And I think ubiquity must support locale fallback system, that is, ubiquity
should use english (or any command's original locale) text if the command isn't
localized (or partly localized) into user's locale. We can handle this like:

unction _(id) {
return _.stringbundle.getString(id) || _.stringbundle_.getString(id)
}
_.stringbundle_ = document.getElementById("translate.en-US"); // default locale
_.stringbundle = document.getElementById("translate.ja"); // user locale


As for command format, we should use gettext implicitly for common labels to
avoid not-localize-able commands. value of some basic labels should be passed to
gettext automatically by ubiquity.

That is, comman format should be like
{name: 'move', description: 'move object to some where'...
... _('something in the code') ...
// use _() explicitly only the middle of the code
}
not:
{name: _('move'), description: _('move object to some where')...
... _('something in the code') ...
}


As for label id, we should localize differently depending on the context and all
the lables should have unique ids. So of course we must define string entities
for each commands (never reuse translation of other commands). Not only do that
but if ubiquity have some mechanism that localizer can define different
translation if the original command use same id in more than 2 places.

for example, if user install this command:
{name: 'move', description: 'move object to some where'...
... _('foo') ... _('foo') ...
}
Ubiquity will pre process command and generate:
{name: 'move', description: 'move object to some where'...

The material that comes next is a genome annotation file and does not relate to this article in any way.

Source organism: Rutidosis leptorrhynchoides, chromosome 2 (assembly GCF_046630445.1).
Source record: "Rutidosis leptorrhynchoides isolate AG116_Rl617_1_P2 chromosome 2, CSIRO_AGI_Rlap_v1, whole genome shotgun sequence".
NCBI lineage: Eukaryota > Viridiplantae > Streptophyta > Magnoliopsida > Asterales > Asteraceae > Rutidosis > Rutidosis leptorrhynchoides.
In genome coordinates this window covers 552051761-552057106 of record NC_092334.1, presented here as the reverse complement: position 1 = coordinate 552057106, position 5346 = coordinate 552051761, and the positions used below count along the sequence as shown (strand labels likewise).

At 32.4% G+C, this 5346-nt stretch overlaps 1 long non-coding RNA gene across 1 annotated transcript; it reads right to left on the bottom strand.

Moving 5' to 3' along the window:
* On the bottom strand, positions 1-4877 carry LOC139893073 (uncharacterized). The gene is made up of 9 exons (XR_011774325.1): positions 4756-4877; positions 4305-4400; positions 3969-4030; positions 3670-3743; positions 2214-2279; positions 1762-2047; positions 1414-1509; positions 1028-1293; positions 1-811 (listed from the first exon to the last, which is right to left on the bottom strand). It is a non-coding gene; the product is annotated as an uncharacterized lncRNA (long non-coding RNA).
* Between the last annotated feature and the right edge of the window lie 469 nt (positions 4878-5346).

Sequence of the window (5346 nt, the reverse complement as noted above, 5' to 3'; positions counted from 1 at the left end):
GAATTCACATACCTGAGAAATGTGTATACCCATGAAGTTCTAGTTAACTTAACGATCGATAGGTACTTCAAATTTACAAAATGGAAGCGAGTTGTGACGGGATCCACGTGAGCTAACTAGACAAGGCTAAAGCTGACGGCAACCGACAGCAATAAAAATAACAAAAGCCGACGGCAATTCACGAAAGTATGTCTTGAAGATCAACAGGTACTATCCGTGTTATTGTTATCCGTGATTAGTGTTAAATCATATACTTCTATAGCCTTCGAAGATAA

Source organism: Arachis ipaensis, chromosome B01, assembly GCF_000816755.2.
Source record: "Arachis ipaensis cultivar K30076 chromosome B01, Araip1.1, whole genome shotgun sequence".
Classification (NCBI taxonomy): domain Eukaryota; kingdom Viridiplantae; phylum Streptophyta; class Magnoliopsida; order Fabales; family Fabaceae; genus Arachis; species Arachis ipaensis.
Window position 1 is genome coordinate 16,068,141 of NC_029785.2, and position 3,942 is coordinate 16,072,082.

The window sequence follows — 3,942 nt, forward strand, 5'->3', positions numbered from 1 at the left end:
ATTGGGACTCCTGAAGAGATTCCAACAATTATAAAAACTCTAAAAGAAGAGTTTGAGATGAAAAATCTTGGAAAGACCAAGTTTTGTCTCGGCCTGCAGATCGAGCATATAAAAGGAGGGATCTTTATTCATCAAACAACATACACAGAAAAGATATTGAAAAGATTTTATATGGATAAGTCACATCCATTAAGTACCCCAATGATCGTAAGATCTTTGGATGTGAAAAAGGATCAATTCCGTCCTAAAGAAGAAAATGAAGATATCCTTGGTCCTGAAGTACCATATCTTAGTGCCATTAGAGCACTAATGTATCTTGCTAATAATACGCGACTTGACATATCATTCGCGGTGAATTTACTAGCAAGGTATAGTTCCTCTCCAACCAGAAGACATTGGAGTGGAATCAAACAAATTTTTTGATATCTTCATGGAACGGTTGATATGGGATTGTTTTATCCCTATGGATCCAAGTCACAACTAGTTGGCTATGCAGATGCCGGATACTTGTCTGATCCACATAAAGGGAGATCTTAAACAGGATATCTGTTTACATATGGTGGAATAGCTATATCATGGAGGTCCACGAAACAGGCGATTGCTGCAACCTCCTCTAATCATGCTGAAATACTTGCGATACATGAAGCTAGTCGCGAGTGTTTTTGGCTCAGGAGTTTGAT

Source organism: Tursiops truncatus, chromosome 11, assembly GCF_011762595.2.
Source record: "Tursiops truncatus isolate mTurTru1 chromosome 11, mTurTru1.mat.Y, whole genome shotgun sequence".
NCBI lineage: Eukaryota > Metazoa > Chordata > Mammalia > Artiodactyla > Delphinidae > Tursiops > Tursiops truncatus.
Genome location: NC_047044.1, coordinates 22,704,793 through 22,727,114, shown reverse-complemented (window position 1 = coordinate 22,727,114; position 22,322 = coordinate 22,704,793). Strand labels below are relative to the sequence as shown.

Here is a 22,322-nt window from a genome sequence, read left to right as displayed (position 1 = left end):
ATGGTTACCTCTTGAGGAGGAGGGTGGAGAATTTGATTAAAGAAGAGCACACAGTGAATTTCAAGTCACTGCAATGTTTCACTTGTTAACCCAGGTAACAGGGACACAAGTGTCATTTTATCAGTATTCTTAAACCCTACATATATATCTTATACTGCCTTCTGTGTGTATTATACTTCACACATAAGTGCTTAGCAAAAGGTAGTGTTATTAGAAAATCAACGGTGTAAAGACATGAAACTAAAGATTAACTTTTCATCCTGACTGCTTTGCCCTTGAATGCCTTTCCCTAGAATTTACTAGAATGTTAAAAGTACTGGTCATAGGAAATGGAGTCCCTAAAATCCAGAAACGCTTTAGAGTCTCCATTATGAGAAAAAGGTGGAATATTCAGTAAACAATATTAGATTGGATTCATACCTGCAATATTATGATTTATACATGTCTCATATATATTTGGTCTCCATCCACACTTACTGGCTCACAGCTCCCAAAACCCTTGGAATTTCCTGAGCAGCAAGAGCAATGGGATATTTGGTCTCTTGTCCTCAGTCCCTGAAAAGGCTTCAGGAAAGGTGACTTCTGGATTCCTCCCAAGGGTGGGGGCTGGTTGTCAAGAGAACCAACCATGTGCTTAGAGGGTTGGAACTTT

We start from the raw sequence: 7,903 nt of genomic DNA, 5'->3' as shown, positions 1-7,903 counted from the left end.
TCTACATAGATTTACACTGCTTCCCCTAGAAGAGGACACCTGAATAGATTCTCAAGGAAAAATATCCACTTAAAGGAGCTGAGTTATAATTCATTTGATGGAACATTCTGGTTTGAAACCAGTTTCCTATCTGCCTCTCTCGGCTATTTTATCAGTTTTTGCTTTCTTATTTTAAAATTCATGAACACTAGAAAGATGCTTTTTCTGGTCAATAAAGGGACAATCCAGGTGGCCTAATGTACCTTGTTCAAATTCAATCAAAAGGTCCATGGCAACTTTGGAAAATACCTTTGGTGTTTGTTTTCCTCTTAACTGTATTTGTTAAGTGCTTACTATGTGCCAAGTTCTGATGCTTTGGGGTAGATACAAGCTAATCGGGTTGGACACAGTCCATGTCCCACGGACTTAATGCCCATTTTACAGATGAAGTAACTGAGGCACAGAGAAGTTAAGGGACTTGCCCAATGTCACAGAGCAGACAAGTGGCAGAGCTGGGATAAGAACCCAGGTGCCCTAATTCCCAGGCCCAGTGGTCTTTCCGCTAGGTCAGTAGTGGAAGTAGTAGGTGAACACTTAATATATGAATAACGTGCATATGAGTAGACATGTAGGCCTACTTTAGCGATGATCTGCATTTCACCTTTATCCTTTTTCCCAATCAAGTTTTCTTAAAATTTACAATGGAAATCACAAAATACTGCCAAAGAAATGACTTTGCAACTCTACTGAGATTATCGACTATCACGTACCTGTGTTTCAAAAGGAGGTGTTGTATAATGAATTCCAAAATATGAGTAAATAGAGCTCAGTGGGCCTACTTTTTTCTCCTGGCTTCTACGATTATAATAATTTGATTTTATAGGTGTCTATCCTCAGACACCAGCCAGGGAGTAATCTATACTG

... _('foo',0) ... _('foo',1) ...
}

and gettext will be like:

function _(id, i) {
// context dependent or common or default locale
return _.stringbundle.getString(id+"."+i) || _.stringbundle.getString(id) ||
_.stringbundle_.getString(id)
}
... snip ...

with this, localizer can define only "foo" or define context dependent "foo[0]"
and "foo[1]" if they want/need. That is if localizer want use common translation
move.ja.properites will be:
foo = ふー
and if he want translate differently move.ja.properites will be:
foo.0 = ふー
foo.1 = フー

And if we avoid gettext function overhead, we can pre-process when we install
command like (maybe overhead is not so heavy and need not do this):
{name: '移動', description: '何かをどこかに移動させます'...
... 'ふー' ... 'フー' ...
}


And as for logic localization we can define some standard way to overload some
methods of commands. for example, if command is:
movecommand = {name: 'move', somemethod: function(){} ...
... somemethod() ... }
localizer can define their locale's somemethod.
movecommand.somemethod = function () { /* ja specific */ }

If we support OOP like inherit/overload system for part of command logic, we can
overcome the CONS (2. Doesn't allow localization of logic (js).)


Sounds resonable?
# Of course my code sample above are just for easy to understand and need more
# try-catch etc in the actual implementation.
--
- dynamis (Technical Marketing)

Mozilla Japan : http://www.mozilla-japan.org/
Firefox Support : http://support.mozilla.com/ja/kb/
L10N Forum : http://forums.firehacks.org/l10n/
Translation Forum : http://forums.firehacks.org/trans/

"mitcho (Michael 芳貴 Erlewine)"

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May 21, 2009, 10:22:17 PM5/21/09
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Hi dynamis— thanks for the detailed comments and code snippets!

And thank you for pointing out the stringbundleset system built into
Fx... if we take the gettext approach perhaps it will make sense to
use that system if our community is used to it. (I also dug around and
found instructions on loading in a stringbundle without XUL: http://www.xuldev.org/blog/?p=45
[Japanese].)

What do you think about encoding arrays or sets of alternatives? For
example, a verb might have different synonymous names: "email", "mail"
in English, "メールする", "メールして", "送る", etc. in
Japanese. Is using a delimiter like | a good option (email=メールす
る|メールして|送る), or are there better options?

Thanks again,

mitcho